Ease His Pain
July 7, 1995 - Samuel Heilman - The Jewish Week
American Jews, forget dual loyalty charges - stand up for Pollard.
From about the late 1920s through much of the 1950s, American Jews, though far better off than their European cousins who suffered pogroms, persecutions, the Holocaust and its aftermath, experienced an abiding anxiety about whether or not they were truly at home in America.
During these years, as they tried to acculturate - to be as America as anyone - they often encountered what historian Henry Feingold, in his fine book about those times, "A Time for Searching," called the unmistakable "signals of unwelcome." These signals ranged from the lingering and, in light of the Holocaust, deadly effects of the restrictive immigration laws passed by Congress, quotas on Jewish admission to elite colleges, and exclusion from certain neighborhoods and communities. Also, the anti-Semitic diatribes of Henry Ford's newspaper The Dearborn Independent, as well as those emanating later from the radio broadcasts of Father Coughlin and activities of the German-American Bund.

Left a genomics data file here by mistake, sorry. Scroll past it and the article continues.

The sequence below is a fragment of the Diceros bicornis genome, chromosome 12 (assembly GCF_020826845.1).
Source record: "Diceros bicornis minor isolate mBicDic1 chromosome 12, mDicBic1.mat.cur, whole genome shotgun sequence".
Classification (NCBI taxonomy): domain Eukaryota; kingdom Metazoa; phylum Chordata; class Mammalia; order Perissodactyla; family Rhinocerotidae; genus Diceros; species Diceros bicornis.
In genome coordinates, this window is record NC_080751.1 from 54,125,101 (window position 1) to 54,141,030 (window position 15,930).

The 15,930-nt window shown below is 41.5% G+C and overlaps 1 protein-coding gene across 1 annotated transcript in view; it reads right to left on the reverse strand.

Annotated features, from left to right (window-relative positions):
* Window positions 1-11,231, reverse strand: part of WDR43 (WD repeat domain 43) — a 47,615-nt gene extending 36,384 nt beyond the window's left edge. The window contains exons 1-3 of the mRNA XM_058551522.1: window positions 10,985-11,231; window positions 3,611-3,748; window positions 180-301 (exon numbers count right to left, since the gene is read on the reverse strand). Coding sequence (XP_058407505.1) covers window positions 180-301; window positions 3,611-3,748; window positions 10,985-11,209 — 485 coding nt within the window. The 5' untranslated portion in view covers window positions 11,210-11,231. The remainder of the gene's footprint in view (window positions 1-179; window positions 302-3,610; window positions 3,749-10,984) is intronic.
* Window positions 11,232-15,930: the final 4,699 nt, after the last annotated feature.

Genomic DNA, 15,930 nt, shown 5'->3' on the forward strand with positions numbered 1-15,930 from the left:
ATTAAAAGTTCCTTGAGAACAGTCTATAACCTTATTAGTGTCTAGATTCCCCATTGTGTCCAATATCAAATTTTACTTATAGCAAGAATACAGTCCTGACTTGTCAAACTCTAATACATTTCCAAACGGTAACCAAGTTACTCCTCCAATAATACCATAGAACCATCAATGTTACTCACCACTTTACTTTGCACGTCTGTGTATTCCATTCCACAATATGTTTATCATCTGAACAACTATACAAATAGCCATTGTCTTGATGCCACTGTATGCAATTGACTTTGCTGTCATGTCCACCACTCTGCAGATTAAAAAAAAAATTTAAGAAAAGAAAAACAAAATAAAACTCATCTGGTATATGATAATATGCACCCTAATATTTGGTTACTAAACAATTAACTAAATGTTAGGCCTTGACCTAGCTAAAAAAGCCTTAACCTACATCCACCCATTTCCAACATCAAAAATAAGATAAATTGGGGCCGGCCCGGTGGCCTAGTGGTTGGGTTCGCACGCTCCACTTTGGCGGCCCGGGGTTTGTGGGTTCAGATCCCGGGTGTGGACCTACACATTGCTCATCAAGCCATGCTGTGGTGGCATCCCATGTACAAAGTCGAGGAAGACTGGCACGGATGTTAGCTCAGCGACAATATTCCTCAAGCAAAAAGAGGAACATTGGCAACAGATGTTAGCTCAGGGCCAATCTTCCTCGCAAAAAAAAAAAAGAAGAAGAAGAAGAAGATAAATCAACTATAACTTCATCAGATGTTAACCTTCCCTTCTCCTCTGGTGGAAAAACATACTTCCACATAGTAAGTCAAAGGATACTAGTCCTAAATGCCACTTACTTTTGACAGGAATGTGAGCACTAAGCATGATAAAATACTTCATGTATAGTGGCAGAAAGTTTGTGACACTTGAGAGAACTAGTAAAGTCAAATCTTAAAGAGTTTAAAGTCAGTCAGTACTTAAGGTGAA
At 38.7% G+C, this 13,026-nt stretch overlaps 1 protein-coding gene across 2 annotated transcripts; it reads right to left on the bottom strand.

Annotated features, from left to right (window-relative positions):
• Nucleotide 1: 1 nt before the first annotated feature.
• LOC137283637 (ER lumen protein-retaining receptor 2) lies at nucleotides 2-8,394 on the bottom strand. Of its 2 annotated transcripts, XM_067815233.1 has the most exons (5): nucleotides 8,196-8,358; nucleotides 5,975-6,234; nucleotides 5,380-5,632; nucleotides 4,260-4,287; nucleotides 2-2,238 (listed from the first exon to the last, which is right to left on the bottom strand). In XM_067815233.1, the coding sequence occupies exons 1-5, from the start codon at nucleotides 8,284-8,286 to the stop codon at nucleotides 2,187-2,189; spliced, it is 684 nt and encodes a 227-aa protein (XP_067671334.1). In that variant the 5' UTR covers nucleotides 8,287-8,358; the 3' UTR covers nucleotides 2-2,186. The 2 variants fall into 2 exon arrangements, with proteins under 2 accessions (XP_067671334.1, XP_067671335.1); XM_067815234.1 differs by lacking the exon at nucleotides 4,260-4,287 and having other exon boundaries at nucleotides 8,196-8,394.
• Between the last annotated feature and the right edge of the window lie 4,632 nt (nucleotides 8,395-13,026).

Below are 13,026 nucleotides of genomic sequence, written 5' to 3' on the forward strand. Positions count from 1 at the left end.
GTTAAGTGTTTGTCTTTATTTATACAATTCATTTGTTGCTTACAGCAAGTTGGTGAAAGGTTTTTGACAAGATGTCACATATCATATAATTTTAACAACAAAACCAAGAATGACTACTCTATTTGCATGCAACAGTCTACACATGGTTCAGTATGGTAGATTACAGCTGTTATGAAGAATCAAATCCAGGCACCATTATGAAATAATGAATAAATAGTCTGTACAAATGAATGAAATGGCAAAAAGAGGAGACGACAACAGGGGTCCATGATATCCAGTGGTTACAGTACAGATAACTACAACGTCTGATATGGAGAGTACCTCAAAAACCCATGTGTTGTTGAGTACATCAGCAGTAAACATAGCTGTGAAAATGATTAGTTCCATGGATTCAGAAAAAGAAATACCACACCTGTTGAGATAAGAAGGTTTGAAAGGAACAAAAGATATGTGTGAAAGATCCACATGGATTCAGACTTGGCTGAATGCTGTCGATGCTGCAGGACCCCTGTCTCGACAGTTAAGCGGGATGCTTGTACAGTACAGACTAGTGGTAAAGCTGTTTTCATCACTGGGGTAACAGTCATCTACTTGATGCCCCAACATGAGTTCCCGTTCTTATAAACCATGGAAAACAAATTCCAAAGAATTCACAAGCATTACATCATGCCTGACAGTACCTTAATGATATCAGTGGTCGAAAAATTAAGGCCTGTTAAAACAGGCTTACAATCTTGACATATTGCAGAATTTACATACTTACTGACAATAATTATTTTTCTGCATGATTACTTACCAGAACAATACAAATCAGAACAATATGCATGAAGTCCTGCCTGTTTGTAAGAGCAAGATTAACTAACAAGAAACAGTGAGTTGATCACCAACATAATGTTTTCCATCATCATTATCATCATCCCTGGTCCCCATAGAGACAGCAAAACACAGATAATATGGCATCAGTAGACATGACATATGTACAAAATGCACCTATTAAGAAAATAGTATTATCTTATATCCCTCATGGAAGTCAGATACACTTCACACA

American Jewish anxieties were engendered, too, by the fact that during the Nazi era, only 10 percent of those who could have been allowed to enter this country as refugees were permitted to enter. (A poll taken during the war showed that 78 percent of Americans thought that such refugees should not be allowed in even after the war.) Also, that the United States, with the full support of the State Department, refused to bomb Auschwitz or take any steps to end the slaughter when it first received conclusive evidence of the Jewish death camps in 1942.
Even as late as 1948 when the world knew about the horrors of the Holocaust and the Displaced Persons Act was being implemented, while 53 percent of Americans polled said they would limit the number of German immigrants into this country, 60 percent said they would limit the number of Jews allowed to immigrate here. After the war, the red-lining that kept Jews out of certain clubs and towns, as well as the subtle slurs they encountered, all added to American Jewish insecurities.